Discriminating between the physical processes that drive spheroid size evolution


E-mail: phopkins@astro.berkeley.edu

W. M. Keck Post-doctoral Fellow.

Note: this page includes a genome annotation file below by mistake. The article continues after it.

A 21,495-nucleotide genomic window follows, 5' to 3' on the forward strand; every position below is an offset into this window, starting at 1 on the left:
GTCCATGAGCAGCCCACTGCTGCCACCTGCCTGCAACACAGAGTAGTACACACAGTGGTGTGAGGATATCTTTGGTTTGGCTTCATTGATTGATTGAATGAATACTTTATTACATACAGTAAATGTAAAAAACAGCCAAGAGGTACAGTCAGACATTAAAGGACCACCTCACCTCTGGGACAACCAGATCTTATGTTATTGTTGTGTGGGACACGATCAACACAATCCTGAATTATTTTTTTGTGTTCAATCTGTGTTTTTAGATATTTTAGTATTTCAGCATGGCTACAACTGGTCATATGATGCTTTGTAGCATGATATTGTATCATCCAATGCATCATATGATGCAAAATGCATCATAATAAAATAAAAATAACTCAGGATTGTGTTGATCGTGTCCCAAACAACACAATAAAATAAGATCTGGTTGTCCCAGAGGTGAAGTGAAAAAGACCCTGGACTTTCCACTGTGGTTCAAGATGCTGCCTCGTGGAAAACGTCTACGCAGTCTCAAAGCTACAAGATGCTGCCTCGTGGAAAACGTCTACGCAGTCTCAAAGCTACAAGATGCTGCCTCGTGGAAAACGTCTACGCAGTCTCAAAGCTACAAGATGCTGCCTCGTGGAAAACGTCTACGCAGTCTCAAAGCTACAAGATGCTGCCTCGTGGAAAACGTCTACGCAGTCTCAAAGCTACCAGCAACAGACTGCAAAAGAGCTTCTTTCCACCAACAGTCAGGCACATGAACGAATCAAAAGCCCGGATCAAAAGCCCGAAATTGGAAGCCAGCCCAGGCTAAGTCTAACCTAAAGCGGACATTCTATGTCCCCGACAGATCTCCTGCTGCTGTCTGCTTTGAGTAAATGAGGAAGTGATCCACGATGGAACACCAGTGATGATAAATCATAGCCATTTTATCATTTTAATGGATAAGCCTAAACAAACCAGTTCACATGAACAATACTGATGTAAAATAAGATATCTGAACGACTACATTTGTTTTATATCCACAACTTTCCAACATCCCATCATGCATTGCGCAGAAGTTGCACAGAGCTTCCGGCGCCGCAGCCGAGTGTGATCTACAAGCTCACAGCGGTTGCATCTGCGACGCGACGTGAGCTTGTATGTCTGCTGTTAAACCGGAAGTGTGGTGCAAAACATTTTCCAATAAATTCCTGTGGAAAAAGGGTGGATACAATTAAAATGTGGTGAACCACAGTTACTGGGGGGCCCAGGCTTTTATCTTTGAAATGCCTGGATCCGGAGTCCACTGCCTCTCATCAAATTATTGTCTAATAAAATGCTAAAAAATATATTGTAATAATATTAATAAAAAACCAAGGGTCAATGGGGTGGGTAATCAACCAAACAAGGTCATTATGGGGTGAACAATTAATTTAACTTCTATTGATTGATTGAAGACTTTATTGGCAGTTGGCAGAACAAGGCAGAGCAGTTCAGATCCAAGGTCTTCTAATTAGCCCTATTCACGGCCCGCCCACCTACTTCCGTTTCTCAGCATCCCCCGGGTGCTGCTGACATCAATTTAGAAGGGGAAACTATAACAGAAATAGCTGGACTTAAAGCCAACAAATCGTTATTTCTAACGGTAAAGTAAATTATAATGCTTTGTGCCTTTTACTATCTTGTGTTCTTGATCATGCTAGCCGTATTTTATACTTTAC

Observations have shown that massive galaxies at high redshift have much smaller effective radii than galaxies of similar mass today; however, recent work has shown that they have similar central densities. The primary growth of size, therefore, relates to the apparent relative abundance of low-density material at low redshifts. But various models have been proposed to accomplish this, and the exact contribution of these mechanisms, relative to others that would, for example, lower the density of the system uniformly, or relate to possible observational misestimates of the stellar mass distribution, remain uncertain, as does the degree to which this evolution is driven by processes of initial spheroid formation versus subsequent ‘dry’ assembly of spheroids. These different possibilities also yield dramatically different constraints on any possible evolution in the MBH–σ relation. Here, we compile observations of spheroid properties as a function of redshift and use them to test the different proposed models, each of which we have calibrated and studied in a suite of high-resolution hydrodynamic simulations. We show that the evolution in progenitor disc gas fractions with redshift gives rise to the initial formation of smaller spheroids at high redshift. We then consider how these early-forming systems must evolve to be consistent with the larger sizes of old spheroids today. We consider (1) equal-density ‘dry’ mergers, (2) later major or minor ‘dry’ mergers with less dense galaxies, (3) adiabatic expansion, after significant gas mass loss, (4) gradients in stellar mass-to-light ratios from young nuclear stellar populations (yielding smaller Re at early times, which vanish as the system fades), (5) biases in the stellar mass estimation of high-redshift (young) systems (from e.g. uncertain asymptotic giant branch starlight contributions) and (6) observational effects (possible biases in fitting or missed light from surface brightness dimming, or the effects of different definitions of effective radii). In principle, any of these models could be tuned to explain any observed effective radius evolution. However, the predicted evolution in velocity dispersions, central stellar mass surface densities and profile shape are very distinct. Comparing with observations, only model (2), later or minor ‘dry’ mergers with less dense systems, is consistent with the constraints as an explanation of the entire effect. Moreover, it is the only model which allows for any evolution in MBH–σ towards more massive black holes (BHs) at high redshift. Still, the amount of merging needed for this to explain the observed factor of ∼6 size evolution is larger than that predicted by hierarchical growth and clustering constraints. We, therefore, consider a cosmologically motivated model with high-resolution simulations, in which the initial galaxy forms in a gas rich merger and is observed at an appropriate age under representative conditions, then evolves undergoing a ‘typical’ level of dry merging and mass loss. We show that this case is consistent with all the observational constraints without tension with cosmological expectations. Effect (2), which builds up an extended, low-density envelope, dominates the evolution (giving factors ∼2–3 size evolution), but effects (1), (3), (4) and (possibly) (6) each contribute an additional ∼20 per cent size evolution (net factor of ∼2), together bringing the natural cosmological predictions into good agreement with the combination of observational constraints. We discuss implications for the evolution in correlations between BH and host bulge properties and show that this naturally predicts some evolution similar to that observed; better observations of BH masses could also constrain host galaxy merger histories.